The South could not match the publishing resources, editorial and writing skills, and artistic talent of the North. The Southern people were as hungry for war news and pictures as their Yankee counterparts. In September 1862 a group of journalists and illustrators in Richmond started the Southern Illustrated News to fill the void. For two years they made a brave go of it, overcoming shortages of paper and ink and the ongoing breakdown of transportation and communications in the South before finally succumbing. The Richmond Record was even more short-lived. The same shortages and breakdowns brought an end in 1862 to the most important and venerable Southern monthly, De Bow's Review. The pro-Southern sympathies of the Illustrated London News, few copies of which found their way through the blockade into the Confederacy, could scarcely make up for these deficiencies. Nor could the openly proslavery, pro-Southern Old Guard, published an illustrated monthly in New York starting in late 1862 as a "Copperhead" anti-war, anti-Lincoln organ.  Despite supporting opposite political parties in Britain, the Liberal Fun and Conservative Punch were illustrated humor magazines that favored the Confederate cause and opposed the Lincoln administration.  The latter publication inspired the launching in August 1863 of an American version, Southern Punch, which lasted until near the end of the war.  However, it ceased publishing cartoons in August 1864 and reduced its number of pages by half that November.  Together these magazines represented a range of views sympathetic to the Confederacy, but they paled in richness and variety compared with the Northern illustrated papers.

Although political satire was scarce in the South, it was abundant in the North, even in the midst of war. The eight humorous periodicals reproduced here were all published in New York but enjoyed a wide distribution: Vanity Fair, Frank Leslie's Budget of Fun, Funniest of Phun, Comic Monthly, Phunny Phellow, Yankee Notions, Mrs. Grundy, and Nick-Nax. They lampooned political leaders of all factions, but generally supported the Union war effort. They also open a window to the nature of American wit and humor in the nineteenth century that will be of interest to students of social and cultural history.

The Civil War was precipitated by political events in the world's most politicized society. All of the periodicals described above (except Scientific American) contained a great deal of political material. The sixteen campaign newspapers for the presidential elections of 1860 and 1864, representing all parties, are ,of course, almost exclusively political. These were the most important elections in American history, for on their outcome hung the fate of the nation. Abraham Lincoln's election over three rivals in 1860 on a platform of containing the future expansion of slavery caused the deep South slave states to secede. Lincoln's re-election in 1864 over General George B. McClellan who ran on a peace platform ensured the continuation of the war to unconditional Union victory and the abolition of slavery. These campaign newspapers provide a rich and varied mix of speeches, editorials, cartoons, and electioneering propaganda that are a great boon to historians. The detailed returns for these elections plus congressional and state elections (for the Union states only during the war) are available in the Tribune Almanac, the closest thing that existed in the mid-nineteenth century to an official tabulation of election returns. This valuable Almanac also contains information on the composition of the Congresses and state governments in the Union and Confederacy, legislation, party platforms, public proclamations, and census data. It is a gold mine of information.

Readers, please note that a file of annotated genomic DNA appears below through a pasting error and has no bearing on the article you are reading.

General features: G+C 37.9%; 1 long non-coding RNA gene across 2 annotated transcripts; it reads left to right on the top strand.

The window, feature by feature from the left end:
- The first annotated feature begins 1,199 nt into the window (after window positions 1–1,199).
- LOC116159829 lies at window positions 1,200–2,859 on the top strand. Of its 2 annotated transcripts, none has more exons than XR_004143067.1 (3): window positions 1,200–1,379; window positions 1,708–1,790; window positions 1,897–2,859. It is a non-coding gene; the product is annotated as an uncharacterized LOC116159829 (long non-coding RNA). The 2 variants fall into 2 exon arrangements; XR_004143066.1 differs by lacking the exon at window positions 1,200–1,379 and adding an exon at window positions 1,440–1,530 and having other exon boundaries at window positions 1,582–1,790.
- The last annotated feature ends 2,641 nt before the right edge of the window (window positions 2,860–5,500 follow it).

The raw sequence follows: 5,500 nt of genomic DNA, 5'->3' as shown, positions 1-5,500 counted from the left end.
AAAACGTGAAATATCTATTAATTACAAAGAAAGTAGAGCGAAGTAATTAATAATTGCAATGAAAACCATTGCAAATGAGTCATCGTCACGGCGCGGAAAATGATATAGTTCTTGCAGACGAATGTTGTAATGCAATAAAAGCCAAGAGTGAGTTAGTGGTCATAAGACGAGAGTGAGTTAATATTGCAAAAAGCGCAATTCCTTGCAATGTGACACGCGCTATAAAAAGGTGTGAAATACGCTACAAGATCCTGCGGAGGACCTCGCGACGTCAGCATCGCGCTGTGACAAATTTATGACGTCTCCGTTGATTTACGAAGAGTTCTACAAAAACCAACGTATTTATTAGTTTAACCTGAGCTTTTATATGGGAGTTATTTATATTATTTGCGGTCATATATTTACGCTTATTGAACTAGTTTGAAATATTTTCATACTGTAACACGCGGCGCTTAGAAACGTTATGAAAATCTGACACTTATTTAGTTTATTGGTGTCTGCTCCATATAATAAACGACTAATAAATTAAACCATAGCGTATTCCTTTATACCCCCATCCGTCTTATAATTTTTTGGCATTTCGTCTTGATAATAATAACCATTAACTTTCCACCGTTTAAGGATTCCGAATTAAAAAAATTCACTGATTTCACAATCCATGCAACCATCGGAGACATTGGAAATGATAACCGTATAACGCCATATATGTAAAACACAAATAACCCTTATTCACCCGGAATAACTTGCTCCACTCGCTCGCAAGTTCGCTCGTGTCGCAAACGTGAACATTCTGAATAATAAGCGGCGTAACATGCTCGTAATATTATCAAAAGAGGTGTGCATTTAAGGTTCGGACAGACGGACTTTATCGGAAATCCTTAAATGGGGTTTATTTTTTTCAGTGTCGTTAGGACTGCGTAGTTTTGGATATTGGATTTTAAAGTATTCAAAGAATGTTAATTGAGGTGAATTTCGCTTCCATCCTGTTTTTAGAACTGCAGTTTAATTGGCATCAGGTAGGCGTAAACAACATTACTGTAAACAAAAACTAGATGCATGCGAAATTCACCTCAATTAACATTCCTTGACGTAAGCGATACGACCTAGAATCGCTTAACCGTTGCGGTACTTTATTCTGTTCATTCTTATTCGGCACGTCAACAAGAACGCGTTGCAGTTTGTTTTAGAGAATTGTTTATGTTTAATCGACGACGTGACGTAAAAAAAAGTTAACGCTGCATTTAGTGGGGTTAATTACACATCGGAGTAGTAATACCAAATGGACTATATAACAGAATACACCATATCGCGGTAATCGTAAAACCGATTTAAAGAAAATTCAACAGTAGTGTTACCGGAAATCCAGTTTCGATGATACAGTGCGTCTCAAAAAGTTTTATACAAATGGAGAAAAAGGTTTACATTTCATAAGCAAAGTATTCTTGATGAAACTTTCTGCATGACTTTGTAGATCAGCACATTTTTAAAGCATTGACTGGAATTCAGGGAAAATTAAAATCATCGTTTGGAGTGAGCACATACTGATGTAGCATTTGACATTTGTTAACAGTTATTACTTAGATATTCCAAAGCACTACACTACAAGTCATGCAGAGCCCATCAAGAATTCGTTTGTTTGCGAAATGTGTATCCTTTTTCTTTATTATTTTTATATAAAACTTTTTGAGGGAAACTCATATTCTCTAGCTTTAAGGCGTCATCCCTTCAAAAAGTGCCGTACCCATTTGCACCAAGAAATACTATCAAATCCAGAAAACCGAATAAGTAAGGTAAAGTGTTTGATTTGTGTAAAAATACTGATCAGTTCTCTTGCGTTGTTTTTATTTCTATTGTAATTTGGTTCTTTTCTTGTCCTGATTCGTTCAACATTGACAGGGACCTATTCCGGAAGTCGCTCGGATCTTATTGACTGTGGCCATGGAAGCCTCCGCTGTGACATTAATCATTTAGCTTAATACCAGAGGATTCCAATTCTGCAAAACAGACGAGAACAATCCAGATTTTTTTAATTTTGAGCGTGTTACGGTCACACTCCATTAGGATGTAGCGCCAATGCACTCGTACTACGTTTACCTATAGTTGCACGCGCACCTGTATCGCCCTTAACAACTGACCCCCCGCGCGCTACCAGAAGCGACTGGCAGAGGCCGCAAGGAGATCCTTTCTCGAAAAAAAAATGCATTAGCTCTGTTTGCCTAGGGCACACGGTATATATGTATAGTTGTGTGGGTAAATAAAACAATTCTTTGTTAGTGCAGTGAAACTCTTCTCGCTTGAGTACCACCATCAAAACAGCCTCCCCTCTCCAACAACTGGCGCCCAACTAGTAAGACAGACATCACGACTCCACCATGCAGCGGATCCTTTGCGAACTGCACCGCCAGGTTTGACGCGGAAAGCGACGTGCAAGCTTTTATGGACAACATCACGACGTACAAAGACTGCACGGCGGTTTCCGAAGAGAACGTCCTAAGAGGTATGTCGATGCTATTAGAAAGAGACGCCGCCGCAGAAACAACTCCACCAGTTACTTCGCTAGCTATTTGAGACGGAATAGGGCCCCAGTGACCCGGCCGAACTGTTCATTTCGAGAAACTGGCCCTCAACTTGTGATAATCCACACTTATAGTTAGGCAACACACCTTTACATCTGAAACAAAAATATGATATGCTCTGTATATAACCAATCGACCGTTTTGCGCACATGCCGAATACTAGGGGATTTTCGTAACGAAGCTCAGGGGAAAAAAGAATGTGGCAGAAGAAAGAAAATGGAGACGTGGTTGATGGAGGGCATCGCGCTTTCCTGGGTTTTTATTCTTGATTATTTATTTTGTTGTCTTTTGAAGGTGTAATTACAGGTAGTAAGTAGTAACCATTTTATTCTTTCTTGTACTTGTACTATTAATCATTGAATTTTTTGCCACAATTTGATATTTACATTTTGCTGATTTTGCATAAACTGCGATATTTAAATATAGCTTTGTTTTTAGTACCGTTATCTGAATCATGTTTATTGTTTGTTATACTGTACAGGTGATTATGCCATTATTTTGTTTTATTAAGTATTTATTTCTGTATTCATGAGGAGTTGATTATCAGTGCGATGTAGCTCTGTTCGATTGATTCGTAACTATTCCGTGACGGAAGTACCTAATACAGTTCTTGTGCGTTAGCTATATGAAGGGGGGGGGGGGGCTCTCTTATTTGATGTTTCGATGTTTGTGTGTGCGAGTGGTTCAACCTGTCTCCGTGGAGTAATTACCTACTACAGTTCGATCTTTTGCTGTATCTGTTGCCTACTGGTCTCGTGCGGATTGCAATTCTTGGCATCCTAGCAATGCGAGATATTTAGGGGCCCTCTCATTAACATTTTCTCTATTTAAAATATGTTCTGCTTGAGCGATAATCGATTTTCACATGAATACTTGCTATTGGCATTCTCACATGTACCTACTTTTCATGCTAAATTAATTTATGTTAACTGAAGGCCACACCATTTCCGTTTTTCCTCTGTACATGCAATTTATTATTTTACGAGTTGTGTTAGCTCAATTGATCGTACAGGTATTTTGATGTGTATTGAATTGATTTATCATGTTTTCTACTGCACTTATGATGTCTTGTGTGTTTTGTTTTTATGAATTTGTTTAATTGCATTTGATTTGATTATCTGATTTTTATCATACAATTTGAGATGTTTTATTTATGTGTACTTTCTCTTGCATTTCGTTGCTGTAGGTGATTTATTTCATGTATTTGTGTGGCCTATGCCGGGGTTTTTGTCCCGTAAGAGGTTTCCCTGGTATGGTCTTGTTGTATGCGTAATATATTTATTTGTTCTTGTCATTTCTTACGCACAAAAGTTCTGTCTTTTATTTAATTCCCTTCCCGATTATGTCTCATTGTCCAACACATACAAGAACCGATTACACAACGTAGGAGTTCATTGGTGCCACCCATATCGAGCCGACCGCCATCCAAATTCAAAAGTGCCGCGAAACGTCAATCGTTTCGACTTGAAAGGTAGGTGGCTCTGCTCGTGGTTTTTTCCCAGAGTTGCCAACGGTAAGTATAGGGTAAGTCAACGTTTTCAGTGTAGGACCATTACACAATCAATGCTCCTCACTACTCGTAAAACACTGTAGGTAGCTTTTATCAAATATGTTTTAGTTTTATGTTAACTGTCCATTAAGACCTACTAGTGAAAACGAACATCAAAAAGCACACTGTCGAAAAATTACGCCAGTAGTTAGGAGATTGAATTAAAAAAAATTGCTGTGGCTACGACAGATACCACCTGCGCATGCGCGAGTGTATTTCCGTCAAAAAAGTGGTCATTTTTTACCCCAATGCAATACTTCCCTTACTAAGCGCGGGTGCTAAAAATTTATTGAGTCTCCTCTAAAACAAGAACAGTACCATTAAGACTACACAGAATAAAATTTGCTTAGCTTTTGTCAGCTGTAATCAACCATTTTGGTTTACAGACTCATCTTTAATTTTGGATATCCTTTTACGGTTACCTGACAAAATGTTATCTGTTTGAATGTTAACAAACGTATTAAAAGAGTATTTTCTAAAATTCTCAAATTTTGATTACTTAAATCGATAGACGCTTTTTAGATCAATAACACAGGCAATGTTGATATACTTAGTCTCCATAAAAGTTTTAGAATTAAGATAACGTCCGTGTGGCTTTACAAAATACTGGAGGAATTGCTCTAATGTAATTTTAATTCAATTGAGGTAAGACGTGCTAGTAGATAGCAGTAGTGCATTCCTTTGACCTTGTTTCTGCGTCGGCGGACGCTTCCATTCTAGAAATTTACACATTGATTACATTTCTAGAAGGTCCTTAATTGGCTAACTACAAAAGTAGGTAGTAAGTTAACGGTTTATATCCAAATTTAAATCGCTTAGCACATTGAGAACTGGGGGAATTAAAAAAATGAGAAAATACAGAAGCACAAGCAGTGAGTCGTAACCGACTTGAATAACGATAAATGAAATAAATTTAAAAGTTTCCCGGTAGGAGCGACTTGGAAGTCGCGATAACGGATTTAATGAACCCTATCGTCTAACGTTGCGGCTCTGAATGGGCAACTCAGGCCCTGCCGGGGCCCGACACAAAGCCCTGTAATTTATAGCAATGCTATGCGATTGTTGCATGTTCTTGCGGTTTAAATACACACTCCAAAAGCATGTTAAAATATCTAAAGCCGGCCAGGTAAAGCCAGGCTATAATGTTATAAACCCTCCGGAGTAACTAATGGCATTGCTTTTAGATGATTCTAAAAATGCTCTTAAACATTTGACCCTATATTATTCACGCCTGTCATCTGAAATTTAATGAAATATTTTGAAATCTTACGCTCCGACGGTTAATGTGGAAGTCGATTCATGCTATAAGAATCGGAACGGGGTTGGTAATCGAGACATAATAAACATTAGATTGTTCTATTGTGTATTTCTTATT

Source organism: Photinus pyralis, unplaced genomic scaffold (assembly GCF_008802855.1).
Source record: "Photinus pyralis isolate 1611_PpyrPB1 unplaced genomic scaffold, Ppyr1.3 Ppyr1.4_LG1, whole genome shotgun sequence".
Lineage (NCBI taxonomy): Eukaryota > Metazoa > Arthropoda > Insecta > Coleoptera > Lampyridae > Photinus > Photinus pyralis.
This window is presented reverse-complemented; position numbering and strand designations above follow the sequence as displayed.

In addition to the 49 periodicals in the “Lincoln and the Civil War” collection, HarpWeek has selected 600 documents from Alexander Street Press’s The American Civil War: Letters and Diaries. Written between 1860 and 1865, the letters and diary entries are divided evenly between those written by authors loyal to the Union and those with Confederate allegiance. They offer the uncensored, personal views of individuals directly involved in the nation’s epic struggle. Among the wide array of voices are experienced generals and raw recruits, plantation mistresses and army nurses, cabinet members and government clerks.

Biography of James M. McPherson

James M. McPherson was born in North Dakota and grew up in Minnesota, where he graduated magna cum laude from Gustavus Adolphus College in 1958.  He did his graduate study at the Johns Hopkins University, where he earned the Ph.D. with highest distinction in 1963.  Since 1962 he has taught at Princeton University, where he holds the chair of George Henry Davis '86 Professor of American History.  He is the author of a dozen books on the Civil War era and editor or co-editor of almost a dozen more.  His Battle Cry of Freedom:  The Civil War Era won the Pulitzer Prize for history in 1989; his For Cause and Comrades:  Why Men Fought in the Civil War won the Lincoln Prize in 1998.  His recent publications include Crossroads of Freedom: Antietam - The Battle that Changed the Course of the Civil War (2002) and The Most Fearful Ordeal: Original Coverage of the Civil War by Writers and Reporters of The New York Times (2004). Professor McPherson served as president of the Society of American Historians in 2000-2001 and president of the American Historical Association in 2003-2004.